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  3. pattismith

    pattismith Senior Member

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    You must have some susceptibility gene for it, I do think the same for my family.

    My grand mother was ill as a young adult, like me, and my mother was ill later at 50.

    Did you check your nuclear genes for mitochondrial electron transport chain?
     
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  4. pibee

    pibee Senior Member

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    I just got impression, might be completely wrong, that rapid onset, usually viral (?) is the most severe form ? !
    Also, seems like young men are more often severe with rapid onset.
    But there should be some data on this.
     
  5. justy

    justy Donate Advocate Demonstrate

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    Im sorry to hear this. I also have a strong family history. My birth mother has (milder) M.E as does a maternal cousin, then there is me and my daughter, who does not have a diagnosis also has been ill with a similar illness which is now in sort of remission. As i didnt grow up with my birth mother or cousin it must be genetic as opposed to environmental.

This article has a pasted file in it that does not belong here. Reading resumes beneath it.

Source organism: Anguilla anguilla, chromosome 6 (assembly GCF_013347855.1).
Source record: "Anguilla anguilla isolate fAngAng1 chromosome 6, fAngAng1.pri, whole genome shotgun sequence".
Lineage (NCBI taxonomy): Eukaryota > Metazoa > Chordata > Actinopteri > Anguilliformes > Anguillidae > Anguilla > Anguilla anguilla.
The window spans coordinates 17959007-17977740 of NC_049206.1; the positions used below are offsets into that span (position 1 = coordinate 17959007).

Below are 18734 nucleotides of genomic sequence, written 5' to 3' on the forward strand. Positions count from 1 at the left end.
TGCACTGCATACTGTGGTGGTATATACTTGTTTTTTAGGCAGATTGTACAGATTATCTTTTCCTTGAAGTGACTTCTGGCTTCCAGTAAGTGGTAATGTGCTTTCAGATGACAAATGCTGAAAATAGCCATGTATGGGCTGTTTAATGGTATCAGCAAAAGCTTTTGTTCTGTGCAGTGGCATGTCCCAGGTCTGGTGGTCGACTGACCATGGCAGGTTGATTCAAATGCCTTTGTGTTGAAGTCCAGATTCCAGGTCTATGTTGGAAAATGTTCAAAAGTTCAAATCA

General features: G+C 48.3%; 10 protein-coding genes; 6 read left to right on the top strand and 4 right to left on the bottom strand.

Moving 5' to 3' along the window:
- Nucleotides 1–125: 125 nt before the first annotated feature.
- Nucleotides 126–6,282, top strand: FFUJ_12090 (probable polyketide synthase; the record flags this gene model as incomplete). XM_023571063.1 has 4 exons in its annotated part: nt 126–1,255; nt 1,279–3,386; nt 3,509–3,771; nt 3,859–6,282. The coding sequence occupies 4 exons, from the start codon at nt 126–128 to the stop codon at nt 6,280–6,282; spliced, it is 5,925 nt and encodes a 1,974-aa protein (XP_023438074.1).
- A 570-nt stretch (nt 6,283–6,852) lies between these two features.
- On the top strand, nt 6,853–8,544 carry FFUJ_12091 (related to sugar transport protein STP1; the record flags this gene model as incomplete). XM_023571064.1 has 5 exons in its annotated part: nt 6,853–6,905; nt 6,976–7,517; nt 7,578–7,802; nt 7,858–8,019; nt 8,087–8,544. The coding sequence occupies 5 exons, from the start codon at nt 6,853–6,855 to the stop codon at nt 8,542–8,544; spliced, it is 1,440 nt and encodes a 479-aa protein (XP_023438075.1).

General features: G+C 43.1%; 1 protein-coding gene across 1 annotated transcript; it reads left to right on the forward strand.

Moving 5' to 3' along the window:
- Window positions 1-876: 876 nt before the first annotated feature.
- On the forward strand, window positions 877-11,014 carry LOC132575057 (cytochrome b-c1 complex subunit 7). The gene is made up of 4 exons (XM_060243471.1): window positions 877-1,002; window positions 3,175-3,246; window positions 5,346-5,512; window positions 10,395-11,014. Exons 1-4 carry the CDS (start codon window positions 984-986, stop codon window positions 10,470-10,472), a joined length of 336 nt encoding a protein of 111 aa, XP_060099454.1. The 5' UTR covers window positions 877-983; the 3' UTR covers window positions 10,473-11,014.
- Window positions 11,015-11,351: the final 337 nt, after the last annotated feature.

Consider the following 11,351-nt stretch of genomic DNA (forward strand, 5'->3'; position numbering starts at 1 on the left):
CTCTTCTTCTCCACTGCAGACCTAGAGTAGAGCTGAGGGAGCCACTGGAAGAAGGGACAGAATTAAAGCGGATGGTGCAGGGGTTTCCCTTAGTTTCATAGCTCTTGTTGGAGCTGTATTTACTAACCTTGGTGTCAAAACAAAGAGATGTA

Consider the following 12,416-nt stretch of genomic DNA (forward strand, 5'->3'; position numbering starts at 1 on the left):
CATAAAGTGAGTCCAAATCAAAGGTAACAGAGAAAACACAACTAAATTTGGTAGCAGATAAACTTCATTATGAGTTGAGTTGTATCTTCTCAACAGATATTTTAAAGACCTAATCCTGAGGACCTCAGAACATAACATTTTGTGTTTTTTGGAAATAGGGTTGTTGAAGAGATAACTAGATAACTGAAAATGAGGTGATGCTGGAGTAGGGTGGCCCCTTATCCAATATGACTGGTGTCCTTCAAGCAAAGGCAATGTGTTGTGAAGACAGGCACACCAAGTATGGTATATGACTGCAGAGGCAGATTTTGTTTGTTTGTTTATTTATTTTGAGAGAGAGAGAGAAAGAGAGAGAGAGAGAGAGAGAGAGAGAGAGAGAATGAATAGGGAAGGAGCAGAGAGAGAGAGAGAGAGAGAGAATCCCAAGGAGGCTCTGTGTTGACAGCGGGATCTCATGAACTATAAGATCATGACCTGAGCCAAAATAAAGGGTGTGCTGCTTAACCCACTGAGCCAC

I was interested to see the ages of onset in your family are quite old. Ive not seen many people getting M.E in their 50s or 60s. Have you thought much about this angle?

    For my family i am sure we have EDS, but cant get proper dx currently.

    My onset was gradual initially, and i was severely affected, then moderately, then very mildly then in remission. Now, i have been moderately, then severely affected for the past 9 years after a viral infection caught 9 years ago.I cant speak for the very severe, but i have it in its severe form and did have both a gradual and viral onset, if that makes any sense.
     
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  6. pattismith

    pattismith Senior Member

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    Did the mitochondrial disorders were ruled out in your family justy? My onset was early and gradual too ...
     
  7. justy

    justy Donate Advocate Demonstrate

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    No, they have not been ruled out as the NHS wont even consider testing me. i wouldnt know how to go about doing this privately in the UK.
     
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  8. ljimbo423

    ljimbo423 Senior Member